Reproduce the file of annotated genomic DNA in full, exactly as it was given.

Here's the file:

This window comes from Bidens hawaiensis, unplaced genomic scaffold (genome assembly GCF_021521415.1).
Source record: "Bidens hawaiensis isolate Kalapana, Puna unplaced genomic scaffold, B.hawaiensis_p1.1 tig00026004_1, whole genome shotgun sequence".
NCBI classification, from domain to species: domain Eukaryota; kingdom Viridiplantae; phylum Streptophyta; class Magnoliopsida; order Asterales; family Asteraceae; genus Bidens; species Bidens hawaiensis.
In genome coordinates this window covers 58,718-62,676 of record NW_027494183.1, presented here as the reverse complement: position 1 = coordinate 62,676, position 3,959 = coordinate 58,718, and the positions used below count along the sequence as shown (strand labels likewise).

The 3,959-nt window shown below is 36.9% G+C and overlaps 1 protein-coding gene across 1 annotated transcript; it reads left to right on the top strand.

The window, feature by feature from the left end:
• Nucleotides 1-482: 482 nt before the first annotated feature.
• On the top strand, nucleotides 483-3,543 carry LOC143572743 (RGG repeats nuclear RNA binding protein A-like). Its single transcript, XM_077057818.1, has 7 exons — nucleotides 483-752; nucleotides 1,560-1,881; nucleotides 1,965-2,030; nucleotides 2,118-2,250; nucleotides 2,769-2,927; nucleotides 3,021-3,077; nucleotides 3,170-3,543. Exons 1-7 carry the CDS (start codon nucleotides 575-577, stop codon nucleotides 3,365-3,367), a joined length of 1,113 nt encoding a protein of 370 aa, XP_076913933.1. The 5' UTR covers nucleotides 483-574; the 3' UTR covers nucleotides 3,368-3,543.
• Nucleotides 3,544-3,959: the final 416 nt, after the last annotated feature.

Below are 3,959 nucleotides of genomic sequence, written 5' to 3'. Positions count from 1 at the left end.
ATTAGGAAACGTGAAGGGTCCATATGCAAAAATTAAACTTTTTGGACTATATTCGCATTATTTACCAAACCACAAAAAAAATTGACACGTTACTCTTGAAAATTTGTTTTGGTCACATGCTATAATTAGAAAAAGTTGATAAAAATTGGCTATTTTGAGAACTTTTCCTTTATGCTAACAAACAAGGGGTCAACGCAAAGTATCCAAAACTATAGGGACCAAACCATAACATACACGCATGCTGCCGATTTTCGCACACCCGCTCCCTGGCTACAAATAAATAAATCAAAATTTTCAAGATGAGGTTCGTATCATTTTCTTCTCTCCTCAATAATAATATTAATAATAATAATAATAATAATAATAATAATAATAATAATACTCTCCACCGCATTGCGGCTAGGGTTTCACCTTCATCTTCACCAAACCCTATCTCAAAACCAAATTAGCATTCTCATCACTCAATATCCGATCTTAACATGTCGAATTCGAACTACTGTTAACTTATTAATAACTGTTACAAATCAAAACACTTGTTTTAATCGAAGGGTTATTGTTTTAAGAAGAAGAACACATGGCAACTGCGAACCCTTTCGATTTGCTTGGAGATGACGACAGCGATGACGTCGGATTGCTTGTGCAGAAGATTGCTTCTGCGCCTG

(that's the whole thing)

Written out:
This window comes from Bidens hawaiensis, unplaced genomic scaffold (genome assembly GCF_021521415.1).
Source record: "Bidens hawaiensis isolate Kalapana, Puna unplaced genomic scaffold, B.hawaiensis_p1.1 tig00026004_1, whole genome shotgun sequence".
NCBI classification, from domain to species: domain Eukaryota; kingdom Viridiplantae; phylum Streptophyta; class Magnoliopsida; order Asterales; family Asteraceae; genus Bidens; species Bidens hawaiensis.
In genome coordinates this window covers 58,718-62,676 of record NW_027494183.1, presented here as the reverse complement: position 1 = coordinate 62,676, position 3,959 = coordinate 58,718, and the positions used below count along the sequence as shown (strand labels likewise).

The 3,959-nt window shown below is 36.9% G+C and overlaps 1 protein-coding gene across 1 annotated transcript; it reads left to right on the top strand.

The window, feature by feature from the left end:
• Nucleotides 1-482: 482 nt before the first annotated feature.
• On the top strand, nucleotides 483-3,543 carry LOC143572743 (RGG repeats nuclear RNA binding protein A-like). Its single transcript, XM_077057818.1, has 7 exons — nucleotides 483-752; nucleotides 1,560-1,881; nucleotides 1,965-2,030; nucleotides 2,118-2,250; nucleotides 2,769-2,927; nucleotides 3,021-3,077; nucleotides 3,170-3,543. Exons 1-7 carry the CDS (start codon nucleotides 575-577, stop codon nucleotides 3,365-3,367), a joined length of 1,113 nt encoding a protein of 370 aa, XP_076913933.1. The 5' UTR covers nucleotides 483-574; the 3' UTR covers nucleotides 3,368-3,543.
• Nucleotides 3,544-3,959: the final 416 nt, after the last annotated feature.

Below are 3,959 nucleotides of genomic sequence, written 5' to 3'. Positions count from 1 at the left end.
ATTAGGAAACGTGAAGGGTCCATATGCAAAAATTAAACTTTTTGGACTATATTCGCATTATTTACCAAACCACAAAAAAAATTGACACGTTACTCTTGAAAATTTGTTTTGGTCACATGCTATAATTAGAAAAAGTTGATAAAAATTGGCTATTTTGAGAACTTTTCCTTTATGCTAACAAACAAGGGGTCAACGCAAAGTATCCAAAACTATAGGGACCAAACCATAACATACACGCATGCTGCCGATTTTCGCACACCCGCTCCCTGGCTACAAATAAATAAATCAAAATTTTCAAGATGAGGTTCGTATCATTTTCTTCTCTCCTCAATAATAATATTAATAATAATAATAATAATAATAATAATAATAATAATAATACTCTCCACCGCATTGCGGCTAGGGTTTCACCTTCATCTTCACCAAACCCTATCTCAAAACCAAATTAGCATTCTCATCACTCAATATCCGATCTTAACATGTCGAATTCGAACTACTGTTAACTTATTAATAACTGTTACAAATCAAAACACTTGTTTTAATCGAAGGGTTATTGTTTTAAGAAGAAGAACACATGGCAACTGCGAACCCTTTCGATTTGCTTGGAGATGACGACAGCGATGACGTCGGATTGCTTGTGCAGAAGATTGCTTCTGCGCCTG